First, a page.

A Brief History of Time Summary

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Theoretical Physics, a modern topic of science with an extremely deterring sound and famous for being beyond complex, is a subject which cannot be explained with ease. Stephen Hawking, the most famous living scientist today, wrote A Brief History of Time in 1988, updated in 1996, in order to take upon this daunting task of explaining basic theoretical physics to a population who had previously barely studied any science. Within A Brief History of Time, Hawking touches upon seven topics in-depth while easily explaining them in a simple manner: our picture of the universe, space and time, the expanding universe, the uncertainty principle, elementary particles and the forces of nature, black holes, and the origin and fate of the universe.

The first chapter, our picture of the universe, Hawking gives a small amount of background information pertaining to how the current picture was developed. Aristotle, one of the first scientists to live on in infamy, believed the Earth was round; however, he also believed in a geocentric solar system. Ptolemy, agreeing with Aristotle’s ideas, created a planetary model describing the position of the bodies in our solar system. In 1609 though, Nicholas Copernicus dared to challenge the long believed Aristotelian model and formulated the idea of a heliocentric solar system. Galileo Galilei and Johannes Kepler not long afterwards discovered evidence using the moons of other planets in the solar system that would help prove Copernicus’s ideas to be true and also expanding upon them. Isaac Newton, maybe the most important name in all of physics, published a book in 1687, Philosophiae Naturalis Principia Mathematica, in which he first presents the ideas of universal gravitation and his famous three laws of motion.

Within the second chapter Hawking delves into the topic of space and time focusing upon the main points of absolute rest and position, the theory of relativity, as well as light. With Newton’s laws of gravity, it was impossible for objects to be at absolute rest when moving at speeds close to the speed of light. In 1676, Ole Christensen Roemer discovered the speed of light; however, it was calculated at a finite speed which disagreed with Newton’s Laws. Thus, the ether was created. Albert Einstein proposed though that the ether was not needed, for objects do not have to be at absolute rest as long as there was no absolute time. Thus, the theory of relativity was developed. In his discussion of light, Hawking cites that light is described by a cone. The top of the cone represents the future path of light, the bottom half of the cone represents the past path of the light, while the central vertex represents the actual light.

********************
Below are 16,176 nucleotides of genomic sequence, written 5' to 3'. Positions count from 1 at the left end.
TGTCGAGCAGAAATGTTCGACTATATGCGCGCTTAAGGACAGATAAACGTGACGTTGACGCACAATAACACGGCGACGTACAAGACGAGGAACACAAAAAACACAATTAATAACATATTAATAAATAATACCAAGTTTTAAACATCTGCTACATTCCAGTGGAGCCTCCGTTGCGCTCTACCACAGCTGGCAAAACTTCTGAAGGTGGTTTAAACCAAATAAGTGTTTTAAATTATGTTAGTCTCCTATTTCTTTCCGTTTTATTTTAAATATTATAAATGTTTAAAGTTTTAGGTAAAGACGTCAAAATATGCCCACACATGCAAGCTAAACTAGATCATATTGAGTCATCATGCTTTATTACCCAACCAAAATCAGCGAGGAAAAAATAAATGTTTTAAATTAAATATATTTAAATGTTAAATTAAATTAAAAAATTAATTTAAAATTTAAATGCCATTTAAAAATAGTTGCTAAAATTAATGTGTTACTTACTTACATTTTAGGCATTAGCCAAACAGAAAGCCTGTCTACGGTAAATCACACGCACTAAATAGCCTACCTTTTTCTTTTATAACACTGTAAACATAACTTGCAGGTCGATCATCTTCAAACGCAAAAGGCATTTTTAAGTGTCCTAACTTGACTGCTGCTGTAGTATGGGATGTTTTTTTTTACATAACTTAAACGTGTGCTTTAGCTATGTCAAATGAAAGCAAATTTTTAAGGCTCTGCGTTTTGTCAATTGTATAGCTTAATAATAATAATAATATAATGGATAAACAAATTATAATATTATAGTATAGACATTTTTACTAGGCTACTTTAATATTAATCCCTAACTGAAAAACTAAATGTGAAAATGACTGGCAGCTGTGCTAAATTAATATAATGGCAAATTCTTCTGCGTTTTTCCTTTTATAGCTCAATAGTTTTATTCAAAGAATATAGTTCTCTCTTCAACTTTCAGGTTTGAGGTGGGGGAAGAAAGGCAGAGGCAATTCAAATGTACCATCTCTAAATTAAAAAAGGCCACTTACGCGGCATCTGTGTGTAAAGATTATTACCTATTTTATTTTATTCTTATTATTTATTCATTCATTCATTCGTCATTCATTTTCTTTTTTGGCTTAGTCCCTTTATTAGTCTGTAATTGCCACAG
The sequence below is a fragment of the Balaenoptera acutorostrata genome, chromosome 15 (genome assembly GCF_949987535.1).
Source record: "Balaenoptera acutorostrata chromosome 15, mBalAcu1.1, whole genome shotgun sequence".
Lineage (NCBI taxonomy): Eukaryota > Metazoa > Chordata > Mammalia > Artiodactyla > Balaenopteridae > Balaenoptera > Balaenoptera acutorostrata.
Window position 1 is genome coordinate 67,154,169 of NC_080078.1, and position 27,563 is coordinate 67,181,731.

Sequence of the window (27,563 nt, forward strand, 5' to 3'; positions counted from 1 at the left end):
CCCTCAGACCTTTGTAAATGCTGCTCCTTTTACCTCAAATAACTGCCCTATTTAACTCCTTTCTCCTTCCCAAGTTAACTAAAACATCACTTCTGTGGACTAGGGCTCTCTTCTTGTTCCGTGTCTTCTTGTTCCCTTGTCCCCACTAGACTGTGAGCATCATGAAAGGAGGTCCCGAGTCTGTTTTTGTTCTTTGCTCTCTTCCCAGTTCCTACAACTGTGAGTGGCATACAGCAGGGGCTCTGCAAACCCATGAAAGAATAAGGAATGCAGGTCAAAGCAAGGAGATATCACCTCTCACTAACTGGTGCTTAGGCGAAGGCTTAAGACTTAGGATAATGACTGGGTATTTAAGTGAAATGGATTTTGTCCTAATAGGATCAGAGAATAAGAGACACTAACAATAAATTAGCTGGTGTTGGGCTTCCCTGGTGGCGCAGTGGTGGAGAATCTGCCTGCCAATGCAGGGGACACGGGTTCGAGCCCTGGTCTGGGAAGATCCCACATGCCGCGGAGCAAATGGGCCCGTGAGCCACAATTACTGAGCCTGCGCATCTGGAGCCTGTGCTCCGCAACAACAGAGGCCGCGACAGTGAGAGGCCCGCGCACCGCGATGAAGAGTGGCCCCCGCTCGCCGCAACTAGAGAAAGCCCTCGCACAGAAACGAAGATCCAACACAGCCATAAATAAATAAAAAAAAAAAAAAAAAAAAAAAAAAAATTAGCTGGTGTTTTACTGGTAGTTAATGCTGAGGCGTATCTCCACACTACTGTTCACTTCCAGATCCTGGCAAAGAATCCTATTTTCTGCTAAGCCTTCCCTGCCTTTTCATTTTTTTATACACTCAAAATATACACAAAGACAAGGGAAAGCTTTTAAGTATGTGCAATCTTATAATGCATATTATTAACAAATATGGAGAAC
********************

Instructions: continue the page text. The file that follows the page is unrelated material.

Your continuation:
In the third chapter, Hawking takes upon the continuous and accelerated expansion of the universe. In order to prove this, he uses the “Doppler shift” which is almost identical to the Doppler Effect. In sound, the Doppler Effect creates an increasingly louder sound as the event approaches us, and then as the event moves away the sound begins to dull. In light the same basis applies, but with a color shift. Blue shifting and red shifting are the opposite effects of the “Doppler shift”. When objects are moving away from us, their light is shifted in the red direction on the electromagnetic spectrum. Inversely, as objects approach us; their light is shifted in the blue direction. Hawking uses this to prove the expansion of the universe, for many stars found by Edwin Hubble, of whom the Hubble telescope is named after, are observed to be red shifted. Thus, Hawking cites the universe began with The Big Bang.

Chapter four is completely devoted to the uncertainty principle. According to the uncertainty principle the speed and the position of a particle cannot be known at the same time. This is due to the fact that if one calculates the speed of the particle, the particle’s position would have changed too much to be determined. If the position of the particle is...
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